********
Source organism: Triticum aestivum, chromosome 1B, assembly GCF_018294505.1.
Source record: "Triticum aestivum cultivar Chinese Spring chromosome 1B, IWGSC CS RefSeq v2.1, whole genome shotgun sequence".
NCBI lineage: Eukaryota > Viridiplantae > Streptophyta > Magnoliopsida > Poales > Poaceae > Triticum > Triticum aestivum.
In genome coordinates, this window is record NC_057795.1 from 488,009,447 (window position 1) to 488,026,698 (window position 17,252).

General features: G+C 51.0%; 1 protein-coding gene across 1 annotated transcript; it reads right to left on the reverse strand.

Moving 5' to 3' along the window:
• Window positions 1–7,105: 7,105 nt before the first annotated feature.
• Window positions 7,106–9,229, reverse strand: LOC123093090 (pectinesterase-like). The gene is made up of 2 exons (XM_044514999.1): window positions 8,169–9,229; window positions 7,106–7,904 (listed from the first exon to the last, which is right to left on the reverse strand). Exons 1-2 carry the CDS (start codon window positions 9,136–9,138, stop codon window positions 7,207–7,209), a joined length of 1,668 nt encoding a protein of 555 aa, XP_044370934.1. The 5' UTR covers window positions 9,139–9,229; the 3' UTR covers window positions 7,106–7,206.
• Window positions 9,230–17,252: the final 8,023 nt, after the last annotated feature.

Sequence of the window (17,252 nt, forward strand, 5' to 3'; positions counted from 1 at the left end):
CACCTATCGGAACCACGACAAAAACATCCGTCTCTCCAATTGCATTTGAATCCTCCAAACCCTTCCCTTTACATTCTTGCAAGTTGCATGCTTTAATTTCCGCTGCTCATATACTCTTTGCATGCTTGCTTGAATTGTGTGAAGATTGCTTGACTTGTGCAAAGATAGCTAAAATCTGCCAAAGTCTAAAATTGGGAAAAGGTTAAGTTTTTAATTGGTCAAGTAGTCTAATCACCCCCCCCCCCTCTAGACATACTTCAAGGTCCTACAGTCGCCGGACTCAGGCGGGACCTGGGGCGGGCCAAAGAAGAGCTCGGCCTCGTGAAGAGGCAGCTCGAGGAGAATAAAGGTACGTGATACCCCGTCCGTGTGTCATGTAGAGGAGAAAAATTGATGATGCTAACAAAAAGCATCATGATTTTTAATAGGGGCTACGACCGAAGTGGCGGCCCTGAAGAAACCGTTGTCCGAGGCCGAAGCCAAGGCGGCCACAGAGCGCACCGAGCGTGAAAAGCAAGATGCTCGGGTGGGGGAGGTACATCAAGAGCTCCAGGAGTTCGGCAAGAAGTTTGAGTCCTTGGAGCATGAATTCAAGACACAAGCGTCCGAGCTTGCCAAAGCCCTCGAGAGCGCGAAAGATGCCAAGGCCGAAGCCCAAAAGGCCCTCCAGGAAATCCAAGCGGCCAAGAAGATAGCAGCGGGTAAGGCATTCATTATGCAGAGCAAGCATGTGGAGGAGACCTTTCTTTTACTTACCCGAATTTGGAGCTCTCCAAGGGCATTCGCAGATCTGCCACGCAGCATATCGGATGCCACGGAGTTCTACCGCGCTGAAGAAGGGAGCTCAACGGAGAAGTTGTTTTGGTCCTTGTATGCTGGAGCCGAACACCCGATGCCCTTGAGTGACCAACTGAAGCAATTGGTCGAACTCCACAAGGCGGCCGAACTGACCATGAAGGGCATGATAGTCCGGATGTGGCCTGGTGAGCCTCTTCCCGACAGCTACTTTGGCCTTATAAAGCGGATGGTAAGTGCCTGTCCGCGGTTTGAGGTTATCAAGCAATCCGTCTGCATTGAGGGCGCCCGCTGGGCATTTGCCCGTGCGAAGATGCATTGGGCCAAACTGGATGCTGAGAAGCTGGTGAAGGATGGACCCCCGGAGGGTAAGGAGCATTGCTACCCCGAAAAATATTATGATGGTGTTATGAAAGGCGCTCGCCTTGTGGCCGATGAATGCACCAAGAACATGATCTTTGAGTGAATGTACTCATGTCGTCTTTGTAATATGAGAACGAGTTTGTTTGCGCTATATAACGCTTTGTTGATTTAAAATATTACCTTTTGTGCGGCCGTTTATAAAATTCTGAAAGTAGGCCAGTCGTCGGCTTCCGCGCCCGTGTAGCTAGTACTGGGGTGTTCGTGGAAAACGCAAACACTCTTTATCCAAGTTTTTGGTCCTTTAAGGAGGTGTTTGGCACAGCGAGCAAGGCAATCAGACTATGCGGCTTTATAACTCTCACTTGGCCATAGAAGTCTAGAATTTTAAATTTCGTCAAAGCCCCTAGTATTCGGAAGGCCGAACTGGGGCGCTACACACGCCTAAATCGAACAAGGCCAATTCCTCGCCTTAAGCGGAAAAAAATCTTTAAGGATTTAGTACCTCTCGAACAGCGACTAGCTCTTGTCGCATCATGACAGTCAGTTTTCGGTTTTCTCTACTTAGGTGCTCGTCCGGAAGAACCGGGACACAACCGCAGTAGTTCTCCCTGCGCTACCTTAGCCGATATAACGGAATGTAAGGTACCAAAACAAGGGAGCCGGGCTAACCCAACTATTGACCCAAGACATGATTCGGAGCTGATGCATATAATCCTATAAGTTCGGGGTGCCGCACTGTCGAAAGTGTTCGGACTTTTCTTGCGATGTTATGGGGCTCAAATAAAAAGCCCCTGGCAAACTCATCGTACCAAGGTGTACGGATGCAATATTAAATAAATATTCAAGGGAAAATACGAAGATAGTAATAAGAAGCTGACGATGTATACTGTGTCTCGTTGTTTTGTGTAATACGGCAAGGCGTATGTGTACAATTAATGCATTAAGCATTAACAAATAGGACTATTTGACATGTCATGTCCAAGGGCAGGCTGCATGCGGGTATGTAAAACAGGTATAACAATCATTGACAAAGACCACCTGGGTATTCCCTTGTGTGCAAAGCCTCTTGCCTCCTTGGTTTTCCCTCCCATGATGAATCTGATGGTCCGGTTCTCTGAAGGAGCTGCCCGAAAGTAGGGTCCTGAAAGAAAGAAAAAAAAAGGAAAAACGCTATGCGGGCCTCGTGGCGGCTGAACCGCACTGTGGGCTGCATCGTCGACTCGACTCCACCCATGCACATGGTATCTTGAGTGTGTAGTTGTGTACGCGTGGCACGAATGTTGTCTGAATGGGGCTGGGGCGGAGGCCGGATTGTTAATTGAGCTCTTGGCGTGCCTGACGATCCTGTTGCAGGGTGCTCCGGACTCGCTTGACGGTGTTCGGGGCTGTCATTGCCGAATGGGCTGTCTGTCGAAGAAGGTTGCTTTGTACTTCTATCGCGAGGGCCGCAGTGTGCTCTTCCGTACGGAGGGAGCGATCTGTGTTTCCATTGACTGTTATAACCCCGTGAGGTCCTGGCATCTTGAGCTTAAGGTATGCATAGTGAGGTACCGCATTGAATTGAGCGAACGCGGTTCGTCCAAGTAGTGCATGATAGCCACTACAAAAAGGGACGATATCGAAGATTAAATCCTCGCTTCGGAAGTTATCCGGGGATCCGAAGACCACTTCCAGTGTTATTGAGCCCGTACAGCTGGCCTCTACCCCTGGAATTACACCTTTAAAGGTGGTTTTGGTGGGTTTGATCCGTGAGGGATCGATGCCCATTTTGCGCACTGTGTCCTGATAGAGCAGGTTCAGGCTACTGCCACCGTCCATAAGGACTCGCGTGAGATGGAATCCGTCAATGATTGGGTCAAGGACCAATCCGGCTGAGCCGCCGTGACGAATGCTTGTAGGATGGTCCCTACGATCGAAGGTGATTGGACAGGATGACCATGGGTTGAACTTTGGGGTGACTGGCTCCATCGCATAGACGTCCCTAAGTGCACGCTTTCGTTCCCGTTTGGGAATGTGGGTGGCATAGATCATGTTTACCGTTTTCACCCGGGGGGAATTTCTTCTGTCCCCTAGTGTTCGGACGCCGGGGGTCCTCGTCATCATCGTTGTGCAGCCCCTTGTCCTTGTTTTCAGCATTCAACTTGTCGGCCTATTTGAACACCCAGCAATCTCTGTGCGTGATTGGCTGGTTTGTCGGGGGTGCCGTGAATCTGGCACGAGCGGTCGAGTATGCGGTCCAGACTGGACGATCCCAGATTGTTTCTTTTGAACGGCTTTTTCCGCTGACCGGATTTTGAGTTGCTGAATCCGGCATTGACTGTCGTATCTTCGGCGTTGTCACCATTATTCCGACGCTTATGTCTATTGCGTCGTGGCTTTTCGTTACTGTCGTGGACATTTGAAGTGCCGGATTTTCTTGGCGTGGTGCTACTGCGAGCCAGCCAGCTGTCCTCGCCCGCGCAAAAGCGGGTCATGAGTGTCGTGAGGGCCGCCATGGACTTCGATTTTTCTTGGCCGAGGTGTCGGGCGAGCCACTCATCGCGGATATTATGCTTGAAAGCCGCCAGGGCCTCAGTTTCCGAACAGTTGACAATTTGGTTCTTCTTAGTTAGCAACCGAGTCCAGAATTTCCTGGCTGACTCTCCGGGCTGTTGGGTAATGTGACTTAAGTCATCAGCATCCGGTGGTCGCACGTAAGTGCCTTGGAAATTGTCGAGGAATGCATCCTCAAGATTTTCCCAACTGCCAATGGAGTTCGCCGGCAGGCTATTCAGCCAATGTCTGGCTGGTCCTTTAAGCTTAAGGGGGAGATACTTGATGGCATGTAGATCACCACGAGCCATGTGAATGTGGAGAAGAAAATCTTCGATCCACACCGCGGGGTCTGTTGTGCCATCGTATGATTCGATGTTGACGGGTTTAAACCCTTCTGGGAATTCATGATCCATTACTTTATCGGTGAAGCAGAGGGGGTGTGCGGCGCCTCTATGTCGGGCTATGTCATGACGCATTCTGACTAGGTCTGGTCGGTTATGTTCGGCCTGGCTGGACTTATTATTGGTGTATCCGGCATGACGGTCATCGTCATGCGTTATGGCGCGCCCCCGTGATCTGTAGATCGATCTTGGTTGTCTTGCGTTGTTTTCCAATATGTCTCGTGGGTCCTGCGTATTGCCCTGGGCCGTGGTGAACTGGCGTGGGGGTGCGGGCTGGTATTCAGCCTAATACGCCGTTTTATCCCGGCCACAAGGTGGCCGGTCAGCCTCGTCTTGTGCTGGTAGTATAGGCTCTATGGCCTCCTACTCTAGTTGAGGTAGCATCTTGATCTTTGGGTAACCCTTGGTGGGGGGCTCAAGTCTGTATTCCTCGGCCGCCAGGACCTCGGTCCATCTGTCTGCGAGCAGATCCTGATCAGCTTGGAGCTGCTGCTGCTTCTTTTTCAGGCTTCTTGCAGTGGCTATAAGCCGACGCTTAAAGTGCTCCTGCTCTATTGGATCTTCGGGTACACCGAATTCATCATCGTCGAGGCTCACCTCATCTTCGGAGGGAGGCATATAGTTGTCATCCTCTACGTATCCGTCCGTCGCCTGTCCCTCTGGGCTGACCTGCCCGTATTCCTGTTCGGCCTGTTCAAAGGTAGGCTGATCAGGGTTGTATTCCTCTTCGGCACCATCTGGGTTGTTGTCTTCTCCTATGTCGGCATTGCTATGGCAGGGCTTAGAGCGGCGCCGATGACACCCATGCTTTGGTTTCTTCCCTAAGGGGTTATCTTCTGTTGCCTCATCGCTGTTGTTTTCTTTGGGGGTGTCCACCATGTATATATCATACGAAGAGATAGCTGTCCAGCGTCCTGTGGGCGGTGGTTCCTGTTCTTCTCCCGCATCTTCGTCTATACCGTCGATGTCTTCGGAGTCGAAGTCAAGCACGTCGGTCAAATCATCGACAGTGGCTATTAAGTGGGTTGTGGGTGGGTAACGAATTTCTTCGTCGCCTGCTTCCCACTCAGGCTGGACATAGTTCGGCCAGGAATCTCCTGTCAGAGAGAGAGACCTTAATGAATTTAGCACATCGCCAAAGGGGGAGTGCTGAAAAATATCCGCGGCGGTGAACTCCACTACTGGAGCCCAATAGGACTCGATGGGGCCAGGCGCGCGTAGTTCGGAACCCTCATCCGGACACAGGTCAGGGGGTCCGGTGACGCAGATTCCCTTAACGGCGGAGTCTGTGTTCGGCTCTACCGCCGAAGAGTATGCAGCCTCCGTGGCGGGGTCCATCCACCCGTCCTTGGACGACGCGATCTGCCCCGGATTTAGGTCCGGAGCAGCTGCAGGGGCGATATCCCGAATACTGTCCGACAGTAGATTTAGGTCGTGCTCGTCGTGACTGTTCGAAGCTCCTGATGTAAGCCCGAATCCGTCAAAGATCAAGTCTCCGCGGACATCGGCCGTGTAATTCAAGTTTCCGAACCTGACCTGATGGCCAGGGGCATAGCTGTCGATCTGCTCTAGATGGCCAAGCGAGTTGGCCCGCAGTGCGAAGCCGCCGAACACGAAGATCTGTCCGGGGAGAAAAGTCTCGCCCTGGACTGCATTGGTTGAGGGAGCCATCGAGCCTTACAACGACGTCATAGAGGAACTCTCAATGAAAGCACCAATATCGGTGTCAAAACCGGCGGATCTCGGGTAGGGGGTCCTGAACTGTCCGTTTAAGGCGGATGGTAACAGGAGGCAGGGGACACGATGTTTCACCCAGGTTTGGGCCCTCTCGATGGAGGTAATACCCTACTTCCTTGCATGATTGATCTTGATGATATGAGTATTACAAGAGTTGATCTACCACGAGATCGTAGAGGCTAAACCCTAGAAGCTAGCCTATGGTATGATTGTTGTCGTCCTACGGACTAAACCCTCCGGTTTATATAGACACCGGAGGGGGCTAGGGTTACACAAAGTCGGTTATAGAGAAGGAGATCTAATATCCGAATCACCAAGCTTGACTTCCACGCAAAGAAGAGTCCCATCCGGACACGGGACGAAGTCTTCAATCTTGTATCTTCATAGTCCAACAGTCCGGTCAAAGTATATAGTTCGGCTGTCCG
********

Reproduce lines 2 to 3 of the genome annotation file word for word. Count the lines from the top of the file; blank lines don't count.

Source record: "Triticum aestivum cultivar Chinese Spring chromosome 1B, IWGSC CS RefSeq v2.1, whole genome shotgun sequence".
NCBI lineage: Eukaryota > Viridiplantae > Streptophyta > Magnoliopsida > Poales > Poaceae > Triticum > Triticum aestivum.